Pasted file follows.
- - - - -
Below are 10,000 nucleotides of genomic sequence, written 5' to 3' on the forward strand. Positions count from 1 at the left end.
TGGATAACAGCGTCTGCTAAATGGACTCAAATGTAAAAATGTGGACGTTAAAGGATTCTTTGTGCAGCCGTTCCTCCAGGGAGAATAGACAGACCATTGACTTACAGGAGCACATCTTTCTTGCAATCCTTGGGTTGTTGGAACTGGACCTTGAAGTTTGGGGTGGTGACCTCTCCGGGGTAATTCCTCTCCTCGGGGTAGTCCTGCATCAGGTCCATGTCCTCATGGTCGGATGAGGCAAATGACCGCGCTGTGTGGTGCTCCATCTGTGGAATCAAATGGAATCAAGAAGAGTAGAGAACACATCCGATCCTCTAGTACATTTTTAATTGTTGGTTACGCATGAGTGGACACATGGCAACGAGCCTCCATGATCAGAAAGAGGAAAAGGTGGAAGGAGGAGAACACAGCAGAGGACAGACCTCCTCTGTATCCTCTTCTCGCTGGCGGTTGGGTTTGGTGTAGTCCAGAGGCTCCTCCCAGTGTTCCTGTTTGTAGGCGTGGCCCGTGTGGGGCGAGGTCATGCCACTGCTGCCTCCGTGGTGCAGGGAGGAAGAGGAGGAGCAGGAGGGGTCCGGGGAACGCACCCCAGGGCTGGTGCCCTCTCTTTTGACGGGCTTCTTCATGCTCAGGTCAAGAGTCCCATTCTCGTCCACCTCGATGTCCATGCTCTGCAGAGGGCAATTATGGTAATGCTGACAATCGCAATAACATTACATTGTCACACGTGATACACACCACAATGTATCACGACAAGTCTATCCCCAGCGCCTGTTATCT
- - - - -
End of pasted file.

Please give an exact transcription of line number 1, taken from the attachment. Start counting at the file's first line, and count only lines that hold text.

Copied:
Below are 10,000 nucleotides of genomic sequence, written 5' to 3' on the forward strand. Positions count from 1 at the left end.